I was nine when this day happened. I didn’t even know much about baseball, let alone the league had a strike that season. I remember my P.E. teacher talking about it and telling us to go home and watch the game because it was important. I didn’t know why it was important. I didn’t even watch it.
It happened. I saw a newspaper clip about it and that’s it.
Twenty years later, I look back at this moment and smile. I am a huge baseball fan now. Way bigger than what I was 20 years ago. I didn’t start getting into baseball until 1998 and that was when we had the big home run chase by Mark McGwire and Sammy Sosa. So by then, the moment had passed.
I’ve been watching the news and just watching the devastation to the city of Baltimore. The pain in the voices of those who feel betrayed is haunting. The unnecessary violence on the streets is frightening. What should be a time of recovery has turned into a time of fear.
As a sports writer, I have to see how the sports world is reacting to this and for the most part it’s been very good. I like the decision made by the Orioles to postpone the first two games of their series against the White Sox and then to just play the last game without any distractions. At this point, the league knows they have to get these games in and doing them without risking the safety and common sense of the whole situation is well done.
Still, it’s terrifying to see this happen. It happened not too long ago with Ferguson. It will continue going on when another injustice arises and the trust of the public is betrayed. For a country built on freedom and the product of the best melting pot of different people, we still can’t seem to find a way to care for one another and love one another. Instead, these injustices seem to happen. And even when something may or may not have been done wrong, our reaction and the decision to riot destroys and kind of fairness to each other. I pray for this to end, but I fear that we haven’t learned a thing yet. Violence in reaction to violence is never the answer.
Lids put out this tweet advertising Manny Machado and his comeback. (It was also put on their Facebook.) This comeback, I assume, is in reference to the season-ending injury he suffered last season.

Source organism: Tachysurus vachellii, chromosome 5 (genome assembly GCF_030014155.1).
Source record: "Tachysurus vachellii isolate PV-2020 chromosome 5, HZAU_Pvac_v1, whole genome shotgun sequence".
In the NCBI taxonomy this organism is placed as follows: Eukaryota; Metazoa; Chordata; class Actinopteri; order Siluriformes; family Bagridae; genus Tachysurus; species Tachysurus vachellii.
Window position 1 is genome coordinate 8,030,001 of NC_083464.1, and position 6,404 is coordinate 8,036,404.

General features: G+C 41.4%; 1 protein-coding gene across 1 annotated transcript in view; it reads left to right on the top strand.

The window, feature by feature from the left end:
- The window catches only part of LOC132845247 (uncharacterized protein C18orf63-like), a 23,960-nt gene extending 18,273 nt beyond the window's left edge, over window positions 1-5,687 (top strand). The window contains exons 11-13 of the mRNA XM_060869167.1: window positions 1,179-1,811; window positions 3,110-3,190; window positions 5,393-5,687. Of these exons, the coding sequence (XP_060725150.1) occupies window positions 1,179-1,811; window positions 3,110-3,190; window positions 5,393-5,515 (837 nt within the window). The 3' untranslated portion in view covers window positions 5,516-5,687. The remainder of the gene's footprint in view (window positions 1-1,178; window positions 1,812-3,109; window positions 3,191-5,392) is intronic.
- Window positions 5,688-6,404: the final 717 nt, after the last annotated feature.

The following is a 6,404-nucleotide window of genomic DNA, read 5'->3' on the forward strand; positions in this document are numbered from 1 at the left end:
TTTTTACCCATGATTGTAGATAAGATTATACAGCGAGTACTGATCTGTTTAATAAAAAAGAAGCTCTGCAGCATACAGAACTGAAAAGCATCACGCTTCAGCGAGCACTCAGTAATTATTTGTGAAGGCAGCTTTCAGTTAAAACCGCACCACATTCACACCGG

But of course, if you mention Manny Machado’s name, the thing that pops up to your mind was his stupidity from last weekend.
Temper tantrums. Evil smiles. Throwing bats at people. That’s what comes to mind.
So is it a comeback from the five-game suspension that he was handed for all that?
What a very strange weekend between the Oakland Athletics and the Baltimore Orioles.
On Friday, Manny Machado from the Orioles lost his cool after being tagged out by Josh Donaldson. There was no logical reason for him to lose his temper.
Later on that game, Donaldson was then hit by a pitch. That may have been the Orioles’ form of retaliation even though it appeared Donaldson did nothing wrong in tagging out Machado.
I agree with what he said. He’s right. Fans running onto the field causing a delay is stupid. They could be dangerous and we have seen it before. The anger and frustration is justifiable.
Of course, there is a fine line as to what fans can and can’t do when running onto the field. Even yesterday I was talking about how cool it was when those two fans ran onto the field to congratulate Hank Aaron. I love it when fans storm the field or court after a huge upset win in sports.
The Baltimore Orioles will wear this anniversary patch this upcoming season. It is gorgeous. It may be the best anniversary patch in the history of anniversary patches. Well, maybe not, but this is really nice.
- The simple “60” in the team’s current number font
- The first and current year are balanced out with the corresponding team logo
- The balance of orange, black and white gives it a real nice touch
- The home plate is simple but very effective
- The three stars for their three World Series titles
- The simple script on top (even though they’ve never used it before)
This will look amazing on their jerseys. I applaud you!
Yesterday, this happened.
And now we know who did it. His name is Alexander Poulides.
And as you can read from the story, it’s very, very confusing.
Matt Wieters didn’t block the plate.
I finally got around to watching the “matrix” scoring playing from Ichiro that everyone is talking about. It takes some kind of special athlete to be heads up and to be that swift to the plate. But the praise for Ichiro on this play needs to tone down a bit.
As impressive as this play was, it’s actually aided by one of the worst mental blunders catchers frequently make.
When a runner is trying to score, catchers are taught to block the plate. Their goal is to get in the way of the runner so they can’t score. Wieter’s first attempt to tag Ichiro was not textbook. But I’ll let Wieters slide on this one since he was off the plate receiving the ball.